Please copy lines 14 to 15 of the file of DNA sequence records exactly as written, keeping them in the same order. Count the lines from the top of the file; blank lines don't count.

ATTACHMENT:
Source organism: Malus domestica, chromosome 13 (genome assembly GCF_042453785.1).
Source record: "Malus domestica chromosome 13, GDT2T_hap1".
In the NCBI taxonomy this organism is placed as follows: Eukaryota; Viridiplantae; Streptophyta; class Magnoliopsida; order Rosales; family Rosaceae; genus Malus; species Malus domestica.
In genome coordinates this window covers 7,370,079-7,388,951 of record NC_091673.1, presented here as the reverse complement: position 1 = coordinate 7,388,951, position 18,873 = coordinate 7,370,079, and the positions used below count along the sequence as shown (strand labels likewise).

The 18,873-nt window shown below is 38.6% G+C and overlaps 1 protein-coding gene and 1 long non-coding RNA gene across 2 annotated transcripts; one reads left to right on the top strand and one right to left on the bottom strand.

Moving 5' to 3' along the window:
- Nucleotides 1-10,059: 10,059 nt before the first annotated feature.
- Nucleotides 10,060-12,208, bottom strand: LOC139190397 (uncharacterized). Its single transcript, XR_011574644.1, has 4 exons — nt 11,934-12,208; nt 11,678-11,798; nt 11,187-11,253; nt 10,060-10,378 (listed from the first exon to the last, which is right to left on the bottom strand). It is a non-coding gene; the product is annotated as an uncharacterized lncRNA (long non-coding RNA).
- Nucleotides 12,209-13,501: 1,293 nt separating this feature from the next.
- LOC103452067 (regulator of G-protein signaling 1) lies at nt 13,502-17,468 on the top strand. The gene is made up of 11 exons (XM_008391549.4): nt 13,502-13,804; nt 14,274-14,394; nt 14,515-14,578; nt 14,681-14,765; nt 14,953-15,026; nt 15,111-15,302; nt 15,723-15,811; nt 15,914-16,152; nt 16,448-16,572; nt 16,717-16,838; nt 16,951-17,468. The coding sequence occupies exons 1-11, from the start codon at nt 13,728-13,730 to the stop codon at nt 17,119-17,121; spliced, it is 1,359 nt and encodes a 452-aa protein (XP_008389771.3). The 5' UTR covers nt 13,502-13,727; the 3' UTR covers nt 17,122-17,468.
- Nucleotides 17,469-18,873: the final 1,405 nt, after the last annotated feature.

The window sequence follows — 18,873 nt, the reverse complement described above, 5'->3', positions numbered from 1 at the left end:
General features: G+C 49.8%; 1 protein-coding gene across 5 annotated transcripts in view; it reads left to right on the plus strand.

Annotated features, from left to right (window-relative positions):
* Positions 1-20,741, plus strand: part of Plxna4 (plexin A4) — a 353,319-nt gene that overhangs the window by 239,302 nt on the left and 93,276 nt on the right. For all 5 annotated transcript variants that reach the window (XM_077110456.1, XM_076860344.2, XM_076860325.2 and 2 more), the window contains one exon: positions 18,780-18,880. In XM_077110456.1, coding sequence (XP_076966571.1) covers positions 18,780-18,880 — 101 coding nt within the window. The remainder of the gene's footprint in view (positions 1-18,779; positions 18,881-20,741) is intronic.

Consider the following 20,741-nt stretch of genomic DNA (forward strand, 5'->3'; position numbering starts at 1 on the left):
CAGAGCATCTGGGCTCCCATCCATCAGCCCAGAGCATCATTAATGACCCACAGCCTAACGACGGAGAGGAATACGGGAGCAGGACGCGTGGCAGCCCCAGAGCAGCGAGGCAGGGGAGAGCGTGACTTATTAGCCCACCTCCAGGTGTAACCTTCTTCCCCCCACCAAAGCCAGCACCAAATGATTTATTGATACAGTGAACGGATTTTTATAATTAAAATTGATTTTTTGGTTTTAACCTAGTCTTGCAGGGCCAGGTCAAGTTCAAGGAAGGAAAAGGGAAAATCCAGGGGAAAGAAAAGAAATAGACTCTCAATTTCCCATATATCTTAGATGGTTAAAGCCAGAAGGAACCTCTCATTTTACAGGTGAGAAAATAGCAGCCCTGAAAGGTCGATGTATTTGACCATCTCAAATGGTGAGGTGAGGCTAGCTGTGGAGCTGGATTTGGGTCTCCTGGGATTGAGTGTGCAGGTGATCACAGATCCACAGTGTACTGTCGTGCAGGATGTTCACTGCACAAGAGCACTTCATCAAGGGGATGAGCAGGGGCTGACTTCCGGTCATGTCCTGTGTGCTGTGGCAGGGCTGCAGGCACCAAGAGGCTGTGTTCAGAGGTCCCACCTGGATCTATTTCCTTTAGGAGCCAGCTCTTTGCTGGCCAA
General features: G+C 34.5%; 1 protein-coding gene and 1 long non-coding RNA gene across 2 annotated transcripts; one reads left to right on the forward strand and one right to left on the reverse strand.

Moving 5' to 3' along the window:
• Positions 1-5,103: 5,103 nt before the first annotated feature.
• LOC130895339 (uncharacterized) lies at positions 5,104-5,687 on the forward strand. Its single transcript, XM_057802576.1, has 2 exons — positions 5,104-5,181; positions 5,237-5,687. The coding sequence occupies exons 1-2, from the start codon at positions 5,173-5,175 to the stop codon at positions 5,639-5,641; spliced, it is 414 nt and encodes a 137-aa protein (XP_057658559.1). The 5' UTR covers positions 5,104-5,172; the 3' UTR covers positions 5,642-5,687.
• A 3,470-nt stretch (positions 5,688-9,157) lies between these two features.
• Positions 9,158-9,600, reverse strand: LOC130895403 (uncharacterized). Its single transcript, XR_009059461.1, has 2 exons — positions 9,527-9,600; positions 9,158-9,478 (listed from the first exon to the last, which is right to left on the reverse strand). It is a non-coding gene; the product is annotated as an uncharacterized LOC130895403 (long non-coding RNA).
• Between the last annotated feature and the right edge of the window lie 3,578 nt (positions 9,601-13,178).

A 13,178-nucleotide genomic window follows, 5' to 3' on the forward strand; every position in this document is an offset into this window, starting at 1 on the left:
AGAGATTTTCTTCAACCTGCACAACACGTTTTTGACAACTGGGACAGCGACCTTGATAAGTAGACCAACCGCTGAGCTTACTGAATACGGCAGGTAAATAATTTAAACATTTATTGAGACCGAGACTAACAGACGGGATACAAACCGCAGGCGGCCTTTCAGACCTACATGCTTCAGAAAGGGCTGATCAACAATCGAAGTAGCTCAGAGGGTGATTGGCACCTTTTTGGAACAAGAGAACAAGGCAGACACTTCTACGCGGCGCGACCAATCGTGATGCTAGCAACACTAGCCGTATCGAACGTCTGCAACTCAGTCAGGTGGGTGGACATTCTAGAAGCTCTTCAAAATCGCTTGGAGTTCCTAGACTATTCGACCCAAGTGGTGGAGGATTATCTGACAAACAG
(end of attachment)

Annotated features, from left to right (window-relative positions):
* Positions 1-20,741, plus strand: part of Plxna4 (plexin A4) — a 353,319-nt gene that overhangs the window by 239,302 nt on the left and 93,276 nt on the right. For all 5 annotated transcript variants that reach the window (XM_077110456.1, XM_076860344.2, XM_076860325.2 and 2 more), the window contains one exon: positions 18,780-18,880. In XM_077110456.1, coding sequence (XP_076966571.1) covers positions 18,780-18,880 — 101 coding nt within the window. The remainder of the gene's footprint in view (positions 1-18,779; positions 18,881-20,741) is intronic.